Joe Biden fled New Hampshire on Tuesday night, and as far as these decisions go, it looked smart—he was about to get trounced, finishing an embarrassing fifth place below the viability line, and a speech in front of his New Hampshire supporters after the results began to trickle in would have been a sad, dour affair. So he hit the road for South Carolina, the state he absolutely must win to have even a remote chance of eventually winning the nomination. The state of his race looks far different from a month ago, when South Carolina represented not a desperate last stand, but a firewall where his dominance would become clear, just as it served that function for Hillary Clinton in 2016.
Instead, he suffered nothing short of a disaster in Iowa and New Hampshire, and watched his support take a nosedive both nationally and among African-American voters. He has basically no chance to win in Nevada, meaning he’ll have to endure more negative press before anything positive comes in, and that of course makes the road in South Carolina even tougher as he tries to fight off backward momentum.
He seemed to understand the problem when he spoke Tuesday night in South Carolina, and he did his damndest to make the race about…race. Watch him position himself as the candidate of African-American voters in these two clips:
Later, he came perilously close to a Jeb Bush “please clap” moment when he said the following to the crowd: “I hope you guys love me as much as I love you guys.”
The question now is, will it even matter if he wins? Perhaps if he demolishes the field and wins emphatically, it could change the narrative. That seems unlikely considering the downward trend of his polls lately, but we don’t have new polling in South Carolina that reflects the Iowa and New Hampshire results, so it’s hard to say anything with certainty. Still, a quote from former Obama strategist David Plouffe paints a distressing story for the former vice president:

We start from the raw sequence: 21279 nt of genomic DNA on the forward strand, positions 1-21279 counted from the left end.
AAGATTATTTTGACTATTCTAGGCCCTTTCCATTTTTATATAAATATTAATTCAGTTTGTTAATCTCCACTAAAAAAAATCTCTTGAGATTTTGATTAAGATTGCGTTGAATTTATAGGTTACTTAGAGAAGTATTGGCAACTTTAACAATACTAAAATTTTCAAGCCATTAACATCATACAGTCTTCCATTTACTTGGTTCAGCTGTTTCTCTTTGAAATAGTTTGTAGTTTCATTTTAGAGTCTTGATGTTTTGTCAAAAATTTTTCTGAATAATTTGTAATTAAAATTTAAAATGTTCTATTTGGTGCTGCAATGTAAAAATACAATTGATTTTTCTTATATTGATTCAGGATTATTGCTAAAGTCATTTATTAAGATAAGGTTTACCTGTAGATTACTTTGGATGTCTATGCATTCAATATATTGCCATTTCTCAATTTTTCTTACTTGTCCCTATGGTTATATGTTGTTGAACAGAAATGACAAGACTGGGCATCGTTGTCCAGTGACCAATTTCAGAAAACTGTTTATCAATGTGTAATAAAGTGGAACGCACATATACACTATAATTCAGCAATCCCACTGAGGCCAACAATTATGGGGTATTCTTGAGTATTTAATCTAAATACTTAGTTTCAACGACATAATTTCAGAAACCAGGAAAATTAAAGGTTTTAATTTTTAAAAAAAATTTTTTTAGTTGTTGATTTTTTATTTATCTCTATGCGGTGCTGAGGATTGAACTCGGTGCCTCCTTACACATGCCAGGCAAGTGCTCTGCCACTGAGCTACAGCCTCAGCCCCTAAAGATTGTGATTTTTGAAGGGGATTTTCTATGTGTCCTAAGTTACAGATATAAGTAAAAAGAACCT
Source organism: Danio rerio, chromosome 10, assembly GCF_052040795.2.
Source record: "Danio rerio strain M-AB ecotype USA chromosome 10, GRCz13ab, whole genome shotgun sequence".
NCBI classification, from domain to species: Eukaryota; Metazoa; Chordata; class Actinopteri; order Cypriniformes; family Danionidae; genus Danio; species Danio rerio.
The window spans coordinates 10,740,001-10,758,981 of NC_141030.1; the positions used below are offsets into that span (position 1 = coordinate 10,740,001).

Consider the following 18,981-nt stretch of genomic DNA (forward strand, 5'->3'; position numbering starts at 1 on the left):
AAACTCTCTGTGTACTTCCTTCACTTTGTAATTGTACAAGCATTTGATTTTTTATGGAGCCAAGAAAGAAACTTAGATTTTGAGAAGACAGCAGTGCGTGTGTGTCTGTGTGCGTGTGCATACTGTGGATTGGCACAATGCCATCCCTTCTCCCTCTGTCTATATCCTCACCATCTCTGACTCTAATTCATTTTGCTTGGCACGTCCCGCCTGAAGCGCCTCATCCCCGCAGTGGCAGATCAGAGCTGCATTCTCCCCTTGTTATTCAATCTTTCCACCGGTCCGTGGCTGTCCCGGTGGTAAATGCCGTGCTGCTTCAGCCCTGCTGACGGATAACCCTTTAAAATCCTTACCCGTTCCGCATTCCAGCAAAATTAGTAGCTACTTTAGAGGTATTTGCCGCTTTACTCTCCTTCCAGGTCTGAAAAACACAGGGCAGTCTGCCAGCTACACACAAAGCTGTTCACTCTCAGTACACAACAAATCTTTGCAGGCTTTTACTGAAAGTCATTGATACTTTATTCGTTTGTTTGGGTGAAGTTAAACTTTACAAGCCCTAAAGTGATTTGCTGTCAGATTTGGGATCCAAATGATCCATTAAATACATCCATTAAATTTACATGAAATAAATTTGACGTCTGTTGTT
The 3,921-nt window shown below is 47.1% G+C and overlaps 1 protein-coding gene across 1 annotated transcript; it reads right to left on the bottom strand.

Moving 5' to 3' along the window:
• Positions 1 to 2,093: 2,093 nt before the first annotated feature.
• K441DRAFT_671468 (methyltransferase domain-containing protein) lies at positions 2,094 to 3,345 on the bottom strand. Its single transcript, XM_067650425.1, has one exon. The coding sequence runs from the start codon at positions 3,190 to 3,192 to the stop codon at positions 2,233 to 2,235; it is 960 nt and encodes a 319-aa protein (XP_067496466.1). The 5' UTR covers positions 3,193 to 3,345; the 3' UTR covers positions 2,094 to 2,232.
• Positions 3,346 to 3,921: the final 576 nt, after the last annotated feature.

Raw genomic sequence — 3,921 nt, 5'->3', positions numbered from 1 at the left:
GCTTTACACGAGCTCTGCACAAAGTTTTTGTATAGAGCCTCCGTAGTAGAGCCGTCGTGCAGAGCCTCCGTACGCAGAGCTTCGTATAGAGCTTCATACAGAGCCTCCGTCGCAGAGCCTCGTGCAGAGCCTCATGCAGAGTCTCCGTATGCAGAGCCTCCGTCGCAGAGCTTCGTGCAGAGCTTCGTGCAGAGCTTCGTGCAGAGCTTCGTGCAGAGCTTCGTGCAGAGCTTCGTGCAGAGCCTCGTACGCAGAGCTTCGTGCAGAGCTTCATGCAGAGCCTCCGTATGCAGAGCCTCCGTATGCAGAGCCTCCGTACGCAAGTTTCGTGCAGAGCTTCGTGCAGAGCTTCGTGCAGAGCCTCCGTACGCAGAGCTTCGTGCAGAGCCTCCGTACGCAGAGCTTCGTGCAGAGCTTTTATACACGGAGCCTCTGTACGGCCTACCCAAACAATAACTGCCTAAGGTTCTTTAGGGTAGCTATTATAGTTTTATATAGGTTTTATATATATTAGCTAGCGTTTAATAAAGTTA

“Maybe he’ll surprise us and he’ll drop out tonight,” Plouffe said. I wish I was that optimistic. Sadly, for him, even if he [wins South Carolina] ... he has had the most trouble raising money online. So, his operation in the Super Tuesday states is probably going to be the weakest of all.”
If there’s something positive to say about a potential South Carolina win, it will mean he’s retained some strength with African-American voters, and that could pay dividends in a few Super Tuesday states. But as Plouffe hinted, he’s poured a lot of money into the state, and that’s not even possible in places like North Carolina, which means that anything short of a huge win probably leaves him no better off than where he started.
There are three factors killing Biden: The drop in polls, the surge of the other centrist candidates (coupled with the looming specter of Bloomberg), and the plummeting confidence of his donors. Without money or a reliable base, the prospect of him winning in South Carolina is dim in the first place, and even if he holds on by a thread, forces are aligned against him. Victory would be nice, but it might not matter.